From the Editor: Finding the Secrets

There is something jarring about finding the right distance from which to take in a masterpiece, then managing to shut out the rest of the world; but instead of standing on marble floors with ceilings too high to even notice, you find yourself in a crowded motel room. It’s an old motel room, emptied of most of its furniture and filled to bursting with art, where the smell of stale cigarettes, banned years ago, mixes with fresh chlorine from the hot tub down the hall. It’s a scent that simply does not fit the sagebrush that spreads across the canvas in front of you. This is but one of the curious and wonderful juxtapositions of Western Art Week in Great Falls, Montana.

I was in one such room this year, taking in a work by Michael Ome United, when the artist walked up next to me and told me the story of the painting like he was telling me a secret. It was a small, powerful work, something he’d felt compelled to paint after a recurring dream kept dragging him back to the site of the Sand Creek Massacre, a landscape his grandfather had shown him as a boy. His story made me think it might come to me in dreams too. In his details, quiet and true, I realized there were as many stories in that room as there were canvases, as many ideas as there were brushstrokes.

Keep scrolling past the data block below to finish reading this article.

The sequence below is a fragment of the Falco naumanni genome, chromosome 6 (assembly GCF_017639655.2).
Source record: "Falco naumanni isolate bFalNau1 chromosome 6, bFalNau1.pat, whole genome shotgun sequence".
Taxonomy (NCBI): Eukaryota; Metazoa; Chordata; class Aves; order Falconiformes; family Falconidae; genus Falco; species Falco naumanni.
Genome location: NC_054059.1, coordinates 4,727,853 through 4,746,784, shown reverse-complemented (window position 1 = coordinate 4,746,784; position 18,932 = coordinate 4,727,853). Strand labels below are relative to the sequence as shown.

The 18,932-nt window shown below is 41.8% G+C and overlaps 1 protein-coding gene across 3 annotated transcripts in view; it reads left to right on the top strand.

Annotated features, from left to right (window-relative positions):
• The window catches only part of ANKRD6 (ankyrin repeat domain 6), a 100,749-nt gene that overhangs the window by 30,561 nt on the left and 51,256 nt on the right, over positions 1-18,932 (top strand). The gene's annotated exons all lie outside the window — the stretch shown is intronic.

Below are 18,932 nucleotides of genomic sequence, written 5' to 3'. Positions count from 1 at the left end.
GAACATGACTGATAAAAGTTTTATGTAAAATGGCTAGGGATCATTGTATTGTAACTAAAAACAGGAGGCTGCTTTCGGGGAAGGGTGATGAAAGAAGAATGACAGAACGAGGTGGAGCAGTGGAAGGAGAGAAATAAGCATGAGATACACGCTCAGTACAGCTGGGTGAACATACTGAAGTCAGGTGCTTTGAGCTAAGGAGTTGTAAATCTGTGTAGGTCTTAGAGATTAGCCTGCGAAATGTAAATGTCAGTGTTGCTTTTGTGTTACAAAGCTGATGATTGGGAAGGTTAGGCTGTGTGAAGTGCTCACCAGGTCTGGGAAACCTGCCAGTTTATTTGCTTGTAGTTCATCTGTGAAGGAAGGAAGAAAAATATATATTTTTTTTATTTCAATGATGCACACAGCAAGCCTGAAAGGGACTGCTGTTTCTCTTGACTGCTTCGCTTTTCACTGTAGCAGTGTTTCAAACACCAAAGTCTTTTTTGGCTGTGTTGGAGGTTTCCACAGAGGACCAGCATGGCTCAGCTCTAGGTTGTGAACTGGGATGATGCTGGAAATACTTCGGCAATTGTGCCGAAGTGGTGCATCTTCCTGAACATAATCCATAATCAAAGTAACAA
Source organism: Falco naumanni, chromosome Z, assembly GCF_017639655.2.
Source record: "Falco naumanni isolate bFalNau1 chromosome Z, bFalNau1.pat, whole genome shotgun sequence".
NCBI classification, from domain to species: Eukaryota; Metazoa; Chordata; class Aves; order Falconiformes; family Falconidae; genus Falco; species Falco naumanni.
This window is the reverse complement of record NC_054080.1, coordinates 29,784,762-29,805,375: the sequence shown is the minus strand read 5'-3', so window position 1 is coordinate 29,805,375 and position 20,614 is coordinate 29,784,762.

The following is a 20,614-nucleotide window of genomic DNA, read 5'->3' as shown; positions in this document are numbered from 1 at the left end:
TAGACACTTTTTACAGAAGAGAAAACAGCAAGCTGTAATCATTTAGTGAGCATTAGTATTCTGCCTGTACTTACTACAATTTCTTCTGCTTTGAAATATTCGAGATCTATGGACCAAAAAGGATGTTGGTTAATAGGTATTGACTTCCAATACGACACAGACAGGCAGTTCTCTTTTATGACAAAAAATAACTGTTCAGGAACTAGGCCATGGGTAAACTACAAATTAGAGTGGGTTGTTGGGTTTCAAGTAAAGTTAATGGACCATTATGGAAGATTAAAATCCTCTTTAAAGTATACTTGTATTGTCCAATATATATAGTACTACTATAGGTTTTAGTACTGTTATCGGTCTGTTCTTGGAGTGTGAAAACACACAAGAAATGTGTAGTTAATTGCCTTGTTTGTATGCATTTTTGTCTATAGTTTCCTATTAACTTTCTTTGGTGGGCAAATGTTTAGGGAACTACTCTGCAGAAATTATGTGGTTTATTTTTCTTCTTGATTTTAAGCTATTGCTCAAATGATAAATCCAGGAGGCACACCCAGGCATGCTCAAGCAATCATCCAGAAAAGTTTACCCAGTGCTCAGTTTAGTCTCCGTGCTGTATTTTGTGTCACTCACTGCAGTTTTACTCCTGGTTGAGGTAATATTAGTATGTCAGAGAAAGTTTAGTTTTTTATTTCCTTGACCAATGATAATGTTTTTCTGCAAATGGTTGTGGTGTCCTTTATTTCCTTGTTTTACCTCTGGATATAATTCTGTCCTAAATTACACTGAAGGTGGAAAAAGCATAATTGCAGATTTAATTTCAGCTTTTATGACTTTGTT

It is the same feeling I get when I sit with the stack of stories for each issue. Every story takes me somewhere and opens my eyes to what is on the canvas, what is in the bronze or in the bones of a structure. Just as important, though, is the awareness of what we can’t see and what we don’t yet know. I want to know the story behind everything. I want to know the secrets.

In his vibrant paintings of Native Americans, Jim Nelson (“Spirit on Canvas”) starts with the eyes because “they impart what they want to see around them.” He also paints symbols beneath layers and layers of paint, knowing we will never see them. What matters, he says, is that they are there.

Mixed-media artist Pete Zaluzec (“From Field to Fine Art”) experiments with form to reveal what he sees and what he knows about animals. In finding precisely the right stone — the one with curves that evoke the jawline of a bison — or working with just the right kind of paper, Zaluzec reveals the animals’ secrets to us.

Skip Whitcomb (“Eyeing Beauty”) has looked death in the eye too many times to be coy with his secrets. In the same way that his brushstrokes distill mountain light and simplify nature’s forms, Whitcomb is willing to say it straight.

“A great painting is never about just the subject,” he says. “The secret an artist is trying to convey to the viewer is what the subject represents on a number of planes.”

This issue is filled with secrets. Let us whisper them to you …

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